Fans, & Followers:
you might have guessed, it is virtually impossible to source unique and
hard-to-find varietals from global suppliers when those very same global
suppliers have gone positively mental over World Cup Football (FIFA 2010, if
you’re a football purist). One day, my
growers are all pistils and stamens and waxy sepals; the next, they’re sporting
short-pants-with-under-tanned-legs and behaving like drunk hooligans. What makes perfectly respectable middle-aged
would-be botanists think they’re as spry as 17-year-olds, I’ll never
understand. Thankfully, my charms
prevailed and I was able to coax, but for a few seconds, a few of my favorite
growers to ship me parcels of their very best.
So, in this week’s Exotic bundle, you’ll find cymbidium orchids from the Kingdom of Bhutan, hydrangea from Holland, a sexy calla varietal from Ecuador, hot pink
cytherea peonies from China, and Prince’s Feather amaranthus from the country
where it all began (football, I mean) England.
Arjen Wijnkoopman, my man in Holland, sent me the hydrangeas in your
bundle. You’ll notice that they’re both
much larger and much hardier than your typical garden-variety hydrangea. For one, they’re a vibrant pink. For two, they tend to be very resilient and
may very well dry looking as good as they did when fresh-cut.
Zhi Zhang, my man in Hong Kong, worked every connection he had to secure the
hot pink peonies in your bundle from the mainland. Somehow, between his broken English and my
broken Cantonese, he was able to confirm a parcel that is both very hot and
Alberto Guzman – not my usual man in Quito (my usual man, won’t even pick up
the phone when football is on!) – did a very nice job of stepping in. In his lazy Spanish, he promised me a parcel
of “muy atractivo” calla lilies. These
are the mini variety and they’ve smooth pink-mauve-ish trumpets.
in a bit of desperation when it came to Queen and Country, I had to have my
nephew Gerald hunt for the Prince’s Feather amaranthus that I’ve included in
your bundle. You’ll recognize these
stems as the delicate thin stalks topped with tiny pink florets in your bundle
– they’re simple but sometimes simple is best.
(And luckily, the surname “Bloom” still means something amongst the
growers in Derbyshire.)
I’ve included a very special batch of cymbidium orchids from Bhutan. True, these orchids look like any other
cymbidium orchids that you might be able to get your hands on, but if you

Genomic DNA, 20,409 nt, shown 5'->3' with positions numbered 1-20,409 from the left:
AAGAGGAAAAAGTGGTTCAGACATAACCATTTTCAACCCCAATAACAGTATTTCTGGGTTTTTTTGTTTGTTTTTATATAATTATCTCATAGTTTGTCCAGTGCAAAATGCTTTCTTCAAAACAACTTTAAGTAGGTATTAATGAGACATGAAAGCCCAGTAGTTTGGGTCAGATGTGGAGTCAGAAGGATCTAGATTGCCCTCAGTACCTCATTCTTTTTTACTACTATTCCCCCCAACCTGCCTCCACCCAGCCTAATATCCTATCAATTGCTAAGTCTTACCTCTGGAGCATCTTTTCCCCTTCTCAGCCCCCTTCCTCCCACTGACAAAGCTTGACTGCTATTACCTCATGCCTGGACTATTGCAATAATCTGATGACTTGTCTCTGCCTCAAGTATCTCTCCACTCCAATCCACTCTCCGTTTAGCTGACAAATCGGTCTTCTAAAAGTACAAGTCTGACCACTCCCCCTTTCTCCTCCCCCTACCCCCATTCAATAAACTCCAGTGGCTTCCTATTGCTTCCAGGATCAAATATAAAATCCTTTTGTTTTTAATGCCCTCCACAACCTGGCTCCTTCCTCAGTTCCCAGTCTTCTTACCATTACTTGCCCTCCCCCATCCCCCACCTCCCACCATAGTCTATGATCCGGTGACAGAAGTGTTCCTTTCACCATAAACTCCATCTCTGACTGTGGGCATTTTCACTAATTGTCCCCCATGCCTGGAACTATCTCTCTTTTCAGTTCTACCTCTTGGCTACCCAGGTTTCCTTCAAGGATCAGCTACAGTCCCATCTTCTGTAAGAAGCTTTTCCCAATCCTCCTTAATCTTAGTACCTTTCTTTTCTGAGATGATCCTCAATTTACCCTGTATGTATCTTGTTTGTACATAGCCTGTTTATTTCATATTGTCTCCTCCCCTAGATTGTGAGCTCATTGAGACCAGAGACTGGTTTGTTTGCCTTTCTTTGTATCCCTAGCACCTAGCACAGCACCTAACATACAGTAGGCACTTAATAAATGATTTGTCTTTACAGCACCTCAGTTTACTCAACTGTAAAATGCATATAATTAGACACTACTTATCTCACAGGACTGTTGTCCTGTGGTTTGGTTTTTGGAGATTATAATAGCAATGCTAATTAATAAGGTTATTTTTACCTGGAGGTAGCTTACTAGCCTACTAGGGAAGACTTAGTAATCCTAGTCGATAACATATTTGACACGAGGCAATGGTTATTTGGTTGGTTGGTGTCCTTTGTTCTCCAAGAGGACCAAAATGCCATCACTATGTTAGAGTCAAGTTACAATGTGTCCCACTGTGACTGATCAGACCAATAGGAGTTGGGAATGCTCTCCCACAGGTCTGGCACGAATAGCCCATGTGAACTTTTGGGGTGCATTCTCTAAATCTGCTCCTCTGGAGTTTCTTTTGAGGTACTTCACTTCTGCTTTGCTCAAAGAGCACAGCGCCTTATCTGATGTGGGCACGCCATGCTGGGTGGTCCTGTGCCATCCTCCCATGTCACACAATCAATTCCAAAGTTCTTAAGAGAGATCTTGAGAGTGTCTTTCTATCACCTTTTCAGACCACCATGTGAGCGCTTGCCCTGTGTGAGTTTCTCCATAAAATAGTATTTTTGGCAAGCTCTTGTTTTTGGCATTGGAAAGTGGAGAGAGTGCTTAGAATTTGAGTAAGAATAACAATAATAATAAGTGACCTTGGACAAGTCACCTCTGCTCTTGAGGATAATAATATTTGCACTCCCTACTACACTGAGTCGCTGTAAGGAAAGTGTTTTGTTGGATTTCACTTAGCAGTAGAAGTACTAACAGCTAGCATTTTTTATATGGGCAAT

believe that it is the journey that counts most, you’ll appreciate this batch
as much as I do. Years ago, while on
trek in Nepal with my university flat-mates, we met a fantastically fit chap in
our tour group who hailed from the Kingdom of Bhutan. Unquestionably more sophisticated than the
rest of us, he was the sort of chap that you felt compelled to follow. Of course, it helped that he had an
enormously fun countenance and what seemed like a perpetual smile plastered on
his face. In any case, at the end of our
trek, he invited us to return with him to visit Thimphu, Bhutan’s capital, which
at the time was closed off to any outside visitors. It was only after we found ourselves mid-air
over the Indian state of Sikkim (which separates Nepal from Bhutan) did Lyonpo
Dorji Wangdi reveal that his father was the Minister of Agriculture and that
only with his blessing were we being granted special exemption visas. Needless to say, we spent four fantastic days
in what was truly then, and I hope still is, Shangri-La on earth. I could go on and on about the wonders we saw
in those four days but I’ve special regard for one particular memory Lyonpo
arranged for us. On our second day in
Thimphu, knowing full-well that we were a bunch of botany students, he arranged
for us to be served a local delicacy called “olatshe” – delicious as the spicy
curry was, I simply couldn’t place the flavors and Lyonpo steadfastly refused
to unveil the ingredients. It was only
after we’d bid him adieu and boarded our plane for Kathmandu that he smiled his
lopsided grin at us through the military transport’s open door and said in his
perfectly Oxford-accented English: “You
want to know what was in that curry?
Orchids! Cymbidium orchids! Ha!”
Cheeky fellow! Speaking from
experience, I’ve never eaten a tastier flower.
it doesn’t get more exotic than that, does it?!
If you’ve received bundles before, do as you’ve done. If, however, this is your first week, drain
your bundle over a sink, free your bundle of its cellophane, and then set it in
the included vase half-full of room temperature water.
Around The World,